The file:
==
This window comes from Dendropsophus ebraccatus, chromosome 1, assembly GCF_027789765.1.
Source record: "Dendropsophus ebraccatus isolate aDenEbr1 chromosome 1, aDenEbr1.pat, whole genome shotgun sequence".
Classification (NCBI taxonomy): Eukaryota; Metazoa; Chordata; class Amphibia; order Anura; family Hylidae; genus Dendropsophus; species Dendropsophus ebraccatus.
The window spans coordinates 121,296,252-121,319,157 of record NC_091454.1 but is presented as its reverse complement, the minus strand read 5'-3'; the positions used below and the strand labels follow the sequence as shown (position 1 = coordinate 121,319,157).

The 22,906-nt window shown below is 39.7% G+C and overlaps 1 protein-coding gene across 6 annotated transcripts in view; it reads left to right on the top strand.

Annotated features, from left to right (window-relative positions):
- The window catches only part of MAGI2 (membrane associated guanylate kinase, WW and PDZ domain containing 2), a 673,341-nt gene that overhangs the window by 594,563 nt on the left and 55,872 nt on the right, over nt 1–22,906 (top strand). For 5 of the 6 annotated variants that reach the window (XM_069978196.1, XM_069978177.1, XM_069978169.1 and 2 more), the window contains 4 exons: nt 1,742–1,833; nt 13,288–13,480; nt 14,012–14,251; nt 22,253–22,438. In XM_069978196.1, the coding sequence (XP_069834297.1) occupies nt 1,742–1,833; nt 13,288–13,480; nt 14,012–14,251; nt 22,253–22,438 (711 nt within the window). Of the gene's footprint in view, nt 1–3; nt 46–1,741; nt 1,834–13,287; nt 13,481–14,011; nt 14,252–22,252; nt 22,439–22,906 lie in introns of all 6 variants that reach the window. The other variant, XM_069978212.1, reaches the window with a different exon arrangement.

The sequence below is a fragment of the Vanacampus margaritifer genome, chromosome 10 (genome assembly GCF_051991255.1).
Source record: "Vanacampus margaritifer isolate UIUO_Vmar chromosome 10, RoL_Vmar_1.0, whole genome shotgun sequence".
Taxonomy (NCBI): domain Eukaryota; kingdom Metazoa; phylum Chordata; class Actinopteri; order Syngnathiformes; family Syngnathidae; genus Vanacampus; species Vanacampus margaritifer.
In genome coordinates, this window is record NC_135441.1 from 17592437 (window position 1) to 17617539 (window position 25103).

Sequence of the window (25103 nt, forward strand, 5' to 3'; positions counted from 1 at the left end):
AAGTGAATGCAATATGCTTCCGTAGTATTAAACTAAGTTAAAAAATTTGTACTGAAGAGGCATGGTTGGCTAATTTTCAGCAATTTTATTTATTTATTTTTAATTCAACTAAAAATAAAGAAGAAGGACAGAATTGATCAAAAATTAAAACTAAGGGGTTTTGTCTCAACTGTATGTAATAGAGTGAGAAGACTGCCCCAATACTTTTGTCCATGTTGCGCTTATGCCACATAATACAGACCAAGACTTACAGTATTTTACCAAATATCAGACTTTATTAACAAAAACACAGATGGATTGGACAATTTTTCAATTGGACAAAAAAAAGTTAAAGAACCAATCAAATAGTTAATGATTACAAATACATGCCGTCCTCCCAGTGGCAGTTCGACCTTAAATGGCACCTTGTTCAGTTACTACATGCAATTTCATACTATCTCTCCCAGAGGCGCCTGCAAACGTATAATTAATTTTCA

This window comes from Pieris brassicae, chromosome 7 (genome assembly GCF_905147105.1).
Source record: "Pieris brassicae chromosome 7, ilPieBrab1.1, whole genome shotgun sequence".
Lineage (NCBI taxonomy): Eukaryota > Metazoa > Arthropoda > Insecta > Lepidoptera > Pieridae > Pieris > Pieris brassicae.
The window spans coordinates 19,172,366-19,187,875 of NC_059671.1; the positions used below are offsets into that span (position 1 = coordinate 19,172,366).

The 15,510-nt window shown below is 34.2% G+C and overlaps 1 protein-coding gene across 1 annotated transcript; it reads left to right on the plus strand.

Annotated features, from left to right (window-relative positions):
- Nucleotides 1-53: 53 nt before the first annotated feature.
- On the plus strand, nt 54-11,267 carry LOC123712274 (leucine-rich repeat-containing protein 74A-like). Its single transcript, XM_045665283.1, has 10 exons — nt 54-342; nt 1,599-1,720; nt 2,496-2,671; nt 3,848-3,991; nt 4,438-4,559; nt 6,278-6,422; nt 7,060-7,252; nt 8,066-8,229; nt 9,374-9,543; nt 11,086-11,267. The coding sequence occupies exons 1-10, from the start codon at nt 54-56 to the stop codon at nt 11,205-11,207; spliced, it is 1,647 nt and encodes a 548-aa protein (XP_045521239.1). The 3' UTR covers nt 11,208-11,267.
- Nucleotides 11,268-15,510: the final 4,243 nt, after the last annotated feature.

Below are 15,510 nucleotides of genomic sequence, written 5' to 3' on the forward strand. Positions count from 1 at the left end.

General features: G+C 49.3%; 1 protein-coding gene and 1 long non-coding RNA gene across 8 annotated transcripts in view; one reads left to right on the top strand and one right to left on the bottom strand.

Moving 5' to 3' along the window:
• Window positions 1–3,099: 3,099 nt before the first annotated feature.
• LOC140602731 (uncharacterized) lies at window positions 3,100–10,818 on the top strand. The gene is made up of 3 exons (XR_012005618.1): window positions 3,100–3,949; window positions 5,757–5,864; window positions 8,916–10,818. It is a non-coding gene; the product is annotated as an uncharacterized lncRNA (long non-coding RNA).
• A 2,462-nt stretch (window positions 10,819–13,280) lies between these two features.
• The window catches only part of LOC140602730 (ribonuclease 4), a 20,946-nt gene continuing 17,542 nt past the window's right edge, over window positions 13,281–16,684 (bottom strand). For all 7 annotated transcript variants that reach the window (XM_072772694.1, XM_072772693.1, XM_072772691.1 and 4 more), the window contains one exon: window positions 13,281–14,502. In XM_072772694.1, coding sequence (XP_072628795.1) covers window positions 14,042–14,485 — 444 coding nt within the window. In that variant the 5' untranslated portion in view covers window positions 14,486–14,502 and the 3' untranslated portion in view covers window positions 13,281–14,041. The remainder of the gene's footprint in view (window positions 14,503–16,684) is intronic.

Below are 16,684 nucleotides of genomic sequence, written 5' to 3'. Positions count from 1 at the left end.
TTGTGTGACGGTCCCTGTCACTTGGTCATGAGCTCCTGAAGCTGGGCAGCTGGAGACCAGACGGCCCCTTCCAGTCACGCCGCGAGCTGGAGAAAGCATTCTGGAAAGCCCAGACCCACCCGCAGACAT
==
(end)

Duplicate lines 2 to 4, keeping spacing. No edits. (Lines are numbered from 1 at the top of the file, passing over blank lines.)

Source record: "Dendropsophus ebraccatus isolate aDenEbr1 chromosome 1, aDenEbr1.pat, whole genome shotgun sequence".
Classification (NCBI taxonomy): Eukaryota; Metazoa; Chordata; class Amphibia; order Anura; family Hylidae; genus Dendropsophus; species Dendropsophus ebraccatus.
The window spans coordinates 121,296,252-121,319,157 of record NC_091454.1 but is presented as its reverse complement, the minus strand read 5'-3'; the positions used below and the strand labels follow the sequence as shown (position 1 = coordinate 121,319,157).